Overall, I would personally say that Skyward Sword has a fantastic soundtrack, and it is easily on par with that of Ocarina of Time, Majora's Mask, and Twilight Princess.

Someone on 10/18/2012 4:14:30 PM
I agree with MusicStudent.

Mahboi on 10/18/2012 4:17:33 PM
Hmmm. I agree with you in some ways. The writing of the music seems much more geared towards ambience, even compared to other Zelda games. It's not the type of music you get an OST for. The music seems to be made "simpler" on purpose as the focus shifts to Link and the gameplay itself. The result is that while on its own the music sounds kinda bland and even unfitting (like the miniboss theme and Demise's) it still achieves what it set out to do: make you feel different emotions, combined with the graphics and gameplay. That, and the fact that the music is orchestrated, actually makes for a very good aural experience.

This trend is in, well, every Zelda game, but more so in the DS games and definitely Twilight Princess. Wind Waker had many areas with -no- music (many of the islands), which is a different issue entirely.

Fizzle on 10/18/2012 9:53:24 PM
I think the Stalfos theme is quite clearly a battle theme, and a very good one at that. I think the issue you're having stems from the fact that it is a battle theme that was clearly designed with Dreadfuse in mind moreso than the regular Stalfos. It definitely gives a feel of swashbuckling, pirate adventure, and wouldn't of been out of place in The Wind Waker.

As for Demise's theme, it struck chords of some of the greatest dramatic music in Slayers NEXT, an anime with an outstanding fantasy orchestral score, so I find it hard to fault it either.

The dungeon music in the game is also FAR superior to the barely existent themes in Twilight Princess, and the virtually nonexistent themes in the DS games. Sadly however, none of the soundtracks of the 3D games will ever come close to any of the 2D adventures, if only because they simply refuse to have decent dungeon music and always focus on ambiance. Just one of the unfortunate side effects of the slower 3D Zeldas, I suppose.

I do agree that the Sky music was a bit lacking however. Not awful, but a bit too close to Mario Galaxy for my liking, which the rest of the score mostly avoided.

Also, just want to mention that the boss theme used for Moldarach is one of the greatest in the series.

Sparkles_a23 on 10/18/2012 10:26:25 PM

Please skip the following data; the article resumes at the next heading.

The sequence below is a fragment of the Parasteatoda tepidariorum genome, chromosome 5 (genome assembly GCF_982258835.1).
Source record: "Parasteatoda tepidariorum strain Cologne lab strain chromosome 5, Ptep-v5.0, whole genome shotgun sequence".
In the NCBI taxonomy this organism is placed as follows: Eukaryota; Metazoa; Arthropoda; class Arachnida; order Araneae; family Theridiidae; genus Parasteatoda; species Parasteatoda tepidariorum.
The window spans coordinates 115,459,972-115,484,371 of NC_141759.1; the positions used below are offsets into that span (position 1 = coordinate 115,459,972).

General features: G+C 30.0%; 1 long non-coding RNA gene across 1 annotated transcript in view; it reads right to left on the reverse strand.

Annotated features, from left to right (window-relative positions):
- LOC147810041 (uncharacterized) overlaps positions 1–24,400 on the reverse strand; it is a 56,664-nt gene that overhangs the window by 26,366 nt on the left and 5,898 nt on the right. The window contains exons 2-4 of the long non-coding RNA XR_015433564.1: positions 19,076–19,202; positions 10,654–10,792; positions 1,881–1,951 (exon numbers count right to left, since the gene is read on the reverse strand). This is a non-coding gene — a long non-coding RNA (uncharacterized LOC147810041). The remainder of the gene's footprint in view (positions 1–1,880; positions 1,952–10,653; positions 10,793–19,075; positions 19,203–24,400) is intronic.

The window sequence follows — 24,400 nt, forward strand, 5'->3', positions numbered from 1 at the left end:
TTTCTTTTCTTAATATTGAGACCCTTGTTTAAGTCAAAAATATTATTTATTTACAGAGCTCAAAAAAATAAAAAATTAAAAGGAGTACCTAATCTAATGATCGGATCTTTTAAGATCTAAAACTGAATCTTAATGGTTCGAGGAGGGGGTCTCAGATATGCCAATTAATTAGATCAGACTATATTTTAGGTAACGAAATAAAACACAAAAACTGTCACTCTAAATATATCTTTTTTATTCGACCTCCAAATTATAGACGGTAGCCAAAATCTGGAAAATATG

I disagree with all of your points,I actually think an orchestra sounds that much nicer. And the Stalfo's miniboss there is amasing, it gives the feeling of fighting somebody tricky. The dungeons, especially the Lanaryu ones, were good.
And, although I love TP, the only music that sounds amasing, is Midna's Lament.
of course, thats just my opinion.

Twister92 on 10/18/2012 11:27:14 PM
I agree with them using an orchestra. I feel Zelda music is made just for that! But we are in agreement about the soundtrack as a whole - MUCH of it was lacking in general, according to my opinion. There were some excellent musical moments in the game, such as the Temple's Descent and the Isle of Songs, but the majority of the soundtrack was rather...dull.
I will love on the end credits music to no end, though. That was probably one of the best ending themes ever in the series. In the buildup to their use of the main Hero's Theme two-and-a-half minutes into the song, they perfectly captured a certain distinct sound that I feel sets Zelda music apart from all other music. I can't describe it, you just have to hear it and feel it. Other than the ending music being little repetitive in my opinion, the credits song was simply amazing.

Matt on 10/19/2012 11:38:03 PM
I stopped reading when you said the Stalfos theme was a waltz, when it
isn't in 3/4. That's pretty much the one and only characteristic of a waltz.

Mario on 10/20/2012 11:41:46 AM
I agree. And believe me, I always remember the music from games and rate them based on how good the music was. Some songs were good in skyward sword. but listen to the eldin volcano song... it sounds like in a bad game. faron woods sounded wierd too. But I have to say that the music in the desert was pretty good and ballad of the godess was one of the memorable zelda songs.

Larke12 on 10/20/2012 4:11:47 PM
Aside from the fact Chris doesn't know what a waltz is, my take on the music of Skyward Sword is split. The music itself is absolutely fantastic, the orchestra and all makes the music a top notch soundtrack on my list. My issue, though, is that the music as /Zelda/ music is not that great. When I'm flying around those skies, I was expecting something much more Zelda-esque. I know it's a "different" world, but my attachment to the Zelda series includes the iconic field music that strikes that oh so loved chord in my heart. Yes, the music is unparalleled. No, it is not what I was expecting from an orchestrated Zelda game. I must also say that I hope to see some more influence on future Zelda soundtracks from the SotG tours. Now, THAT is what I expected Skyward Sword to sound like... Nothing. Short. Of. Epic.

Tapza on 10/20/2012 5:39:13 PM